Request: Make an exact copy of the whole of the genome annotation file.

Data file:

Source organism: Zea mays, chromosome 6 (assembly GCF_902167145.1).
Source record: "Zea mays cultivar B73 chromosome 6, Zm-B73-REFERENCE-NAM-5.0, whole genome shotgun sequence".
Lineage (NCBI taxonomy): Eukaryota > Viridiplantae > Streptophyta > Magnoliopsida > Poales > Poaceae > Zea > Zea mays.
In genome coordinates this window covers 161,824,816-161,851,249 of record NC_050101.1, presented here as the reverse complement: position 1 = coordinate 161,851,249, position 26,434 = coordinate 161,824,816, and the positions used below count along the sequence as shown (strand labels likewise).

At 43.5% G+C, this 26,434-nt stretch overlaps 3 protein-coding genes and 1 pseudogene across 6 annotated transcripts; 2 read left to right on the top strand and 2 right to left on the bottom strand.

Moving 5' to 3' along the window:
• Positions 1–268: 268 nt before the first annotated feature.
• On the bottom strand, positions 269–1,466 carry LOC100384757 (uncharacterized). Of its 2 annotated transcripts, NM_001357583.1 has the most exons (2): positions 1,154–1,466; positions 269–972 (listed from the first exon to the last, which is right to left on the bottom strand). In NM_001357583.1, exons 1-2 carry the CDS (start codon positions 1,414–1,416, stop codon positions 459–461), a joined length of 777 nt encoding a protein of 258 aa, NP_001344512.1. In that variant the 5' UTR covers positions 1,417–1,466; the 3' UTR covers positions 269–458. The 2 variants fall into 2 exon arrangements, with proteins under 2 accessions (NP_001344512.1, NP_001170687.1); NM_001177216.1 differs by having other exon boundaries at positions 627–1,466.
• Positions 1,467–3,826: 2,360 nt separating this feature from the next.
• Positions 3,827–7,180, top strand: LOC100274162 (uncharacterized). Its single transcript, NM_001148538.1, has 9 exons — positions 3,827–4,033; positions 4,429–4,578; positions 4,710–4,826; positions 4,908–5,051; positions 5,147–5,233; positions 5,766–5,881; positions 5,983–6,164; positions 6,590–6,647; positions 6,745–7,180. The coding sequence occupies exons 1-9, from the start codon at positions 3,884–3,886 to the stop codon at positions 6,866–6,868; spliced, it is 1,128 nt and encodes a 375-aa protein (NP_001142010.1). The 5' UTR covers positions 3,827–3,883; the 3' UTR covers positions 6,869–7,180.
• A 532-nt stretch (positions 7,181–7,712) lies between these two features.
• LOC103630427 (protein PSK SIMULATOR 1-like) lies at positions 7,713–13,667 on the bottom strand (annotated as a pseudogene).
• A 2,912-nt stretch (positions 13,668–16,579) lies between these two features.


Source organism: Zea mays, chromosome 6 (assembly GCF_902167145.1).
Source record: "Zea mays cultivar B73 chromosome 6, Zm-B73-REFERENCE-NAM-5.0, whole genome shotgun sequence".
Lineage (NCBI taxonomy): Eukaryota > Viridiplantae > Streptophyta > Magnoliopsida > Poales > Poaceae > Zea > Zea mays.
In genome coordinates this window covers 161,824,816-161,851,249 of record NC_050101.1, presented here as the reverse complement: position 1 = coordinate 161,851,249, position 26,434 = coordinate 161,824,816, and the positions used below count along the sequence as shown (strand labels likewise).

At 43.5% G+C, this 26,434-nt stretch overlaps 3 protein-coding genes and 1 pseudogene across 6 annotated transcripts; 2 read left to right on the top strand and 2 right to left on the bottom strand.

Moving 5' to 3' along the window:
• Positions 1–268: 268 nt before the first annotated feature.
• On the bottom strand, positions 269–1,466 carry LOC100384757 (uncharacterized). Of its 2 annotated transcripts, NM_001357583.1 has the most exons (2): positions 1,154–1,466; positions 269–972 (listed from the first exon to the last, which is right to left on the bottom strand). In NM_001357583.1, exons 1-2 carry the CDS (start codon positions 1,414–1,416, stop codon positions 459–461), a joined length of 777 nt encoding a protein of 258 aa, NP_001344512.1. In that variant the 5' UTR covers positions 1,417–1,466; the 3' UTR covers positions 269–458. The 2 variants fall into 2 exon arrangements, with proteins under 2 accessions (NP_001344512.1, NP_001170687.1); NM_001177216.1 differs by having other exon boundaries at positions 627–1,466.
• Positions 1,467–3,826: 2,360 nt separating this feature from the next.
• Positions 3,827–7,180, top strand: LOC100274162 (uncharacterized). Its single transcript, NM_001148538.1, has 9 exons — positions 3,827–4,033; positions 4,429–4,578; positions 4,710–4,826; positions 4,908–5,051; positions 5,147–5,233; positions 5,766–5,881; positions 5,983–6,164; positions 6,590–6,647; positions 6,745–7,180. The coding sequence occupies exons 1-9, from the start codon at positions 3,884–3,886 to the stop codon at positions 6,866–6,868; spliced, it is 1,128 nt and encodes a 375-aa protein (NP_001142010.1). The 5' UTR covers positions 3,827–3,883; the 3' UTR covers positions 6,869–7,180.
• A 532-nt stretch (positions 7,181–7,712) lies between these two features.
• LOC103630427 (protein PSK SIMULATOR 1-like) lies at positions 7,713–13,667 on the bottom strand (annotated as a pseudogene).
• A 2,912-nt stretch (positions 13,668–16,579) lies between these two features.